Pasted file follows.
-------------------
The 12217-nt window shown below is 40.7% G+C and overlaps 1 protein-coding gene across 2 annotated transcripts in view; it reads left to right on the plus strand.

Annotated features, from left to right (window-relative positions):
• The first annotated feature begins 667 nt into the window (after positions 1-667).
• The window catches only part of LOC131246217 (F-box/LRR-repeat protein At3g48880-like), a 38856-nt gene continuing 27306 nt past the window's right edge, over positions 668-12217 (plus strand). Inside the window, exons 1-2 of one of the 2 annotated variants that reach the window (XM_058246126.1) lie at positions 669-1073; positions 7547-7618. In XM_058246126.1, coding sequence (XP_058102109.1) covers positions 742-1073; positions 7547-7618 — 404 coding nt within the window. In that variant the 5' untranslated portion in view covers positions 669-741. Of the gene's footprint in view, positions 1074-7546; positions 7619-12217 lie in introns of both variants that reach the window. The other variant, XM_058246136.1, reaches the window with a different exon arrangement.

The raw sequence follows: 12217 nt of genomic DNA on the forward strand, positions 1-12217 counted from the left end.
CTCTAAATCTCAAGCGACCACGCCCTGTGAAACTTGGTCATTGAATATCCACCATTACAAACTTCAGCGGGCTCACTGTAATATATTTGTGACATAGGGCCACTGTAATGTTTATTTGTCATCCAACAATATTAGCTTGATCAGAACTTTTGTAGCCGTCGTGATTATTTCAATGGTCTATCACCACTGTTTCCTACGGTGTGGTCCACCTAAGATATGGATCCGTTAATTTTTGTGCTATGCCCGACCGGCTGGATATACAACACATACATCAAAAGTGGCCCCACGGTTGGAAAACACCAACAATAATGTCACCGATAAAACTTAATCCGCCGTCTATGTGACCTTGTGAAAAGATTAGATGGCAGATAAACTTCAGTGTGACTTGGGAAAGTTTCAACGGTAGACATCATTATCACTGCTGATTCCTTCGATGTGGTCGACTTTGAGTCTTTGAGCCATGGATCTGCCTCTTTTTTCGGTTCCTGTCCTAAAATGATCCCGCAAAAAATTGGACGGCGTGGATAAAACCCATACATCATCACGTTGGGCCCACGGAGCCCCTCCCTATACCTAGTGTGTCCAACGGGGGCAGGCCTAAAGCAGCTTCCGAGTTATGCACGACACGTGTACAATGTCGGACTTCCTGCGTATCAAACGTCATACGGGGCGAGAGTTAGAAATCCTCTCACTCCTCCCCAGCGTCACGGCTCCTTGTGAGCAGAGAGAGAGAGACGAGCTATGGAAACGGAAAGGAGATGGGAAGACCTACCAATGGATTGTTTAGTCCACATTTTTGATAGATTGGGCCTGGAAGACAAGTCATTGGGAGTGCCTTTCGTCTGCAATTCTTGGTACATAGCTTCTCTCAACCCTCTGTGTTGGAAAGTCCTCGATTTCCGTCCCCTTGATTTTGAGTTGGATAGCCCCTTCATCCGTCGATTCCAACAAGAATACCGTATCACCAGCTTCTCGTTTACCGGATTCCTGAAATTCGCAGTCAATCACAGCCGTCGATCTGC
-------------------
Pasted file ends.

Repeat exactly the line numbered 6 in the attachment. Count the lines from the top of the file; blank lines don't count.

CTCTAAATCTCAAGCGACCACGCCCTGTGAAACTTGGTCATTGAATATCCACCATTACAAACTTCAGCGGGCTCACTGTAATATATTTGTGACATAGGGCCACTGTAATGTTTATTTGTCATCCAACAATATTAGCTTGATCAGAACTTTTGTAGCCGTCGTGATTATTTCAATGGTCTATCACCACTGTTTCCTACGGTGTGGTCCACCTAAGATATGGATCCGTTAATTTTTGTGCTATGCCCGACCGGCTGGATATACAACACATACATCAAAAGTGGCCCCACGGTTGGAAAACACCAACAATAATGTCACCGATAAAACTTAATCCGCCGTCTATGTGACCTTGTGAAAAGATTAGATGGCAGATAAACTTCAGTGTGACTTGGGAAAGTTTCAACGGTAGACATCATTATCACTGCTGATTCCTTCGATGTGGTCGACTTTGAGTCTTTGAGCCATGGATCTGCCTCTTTTTTCGGTTCCTGTCCTAAAATGATCCCGCAAAAAATTGGACGGCGTGGATAAAACCCATACATCATCACGTTGGGCCCACGGAGCCCCTCCCTATACCTAGTGTGTCCAACGGGGGCAGGCCTAAAGCAGCTTCCGAGTTATGCACGACACGTGTACAATGTCGGACTTCCTGCGTATCAAACGTCATACGGGGCGAGAGTTAGAAATCCTCTCACTCCTCCCCAGCGTCACGGCTCCTTGTGAGCAGAGAGAGAGAGACGAGCTATGGAAACGGAAAGGAGATGGGAAGACCTACCAATGGATTGTTTAGTCCACATTTTTGATAGATTGGGCCTGGAAGACAAGTCATTGGGAGTGCCTTTCGTCTGCAATTCTTGGTACATAGCTTCTCTCAACCCTCTGTGTTGGAAAGTCCTCGATTTCCGTCCCCTTGATTTTGAGTTGGATAGCCCCTTCATCCGTCGATTCCAACAAGAATACCGTATCACCAGCTTCTCGTTTACCGGATTCCTGAAATTCGCAGTCAATCACAGCCGTCGATCTGC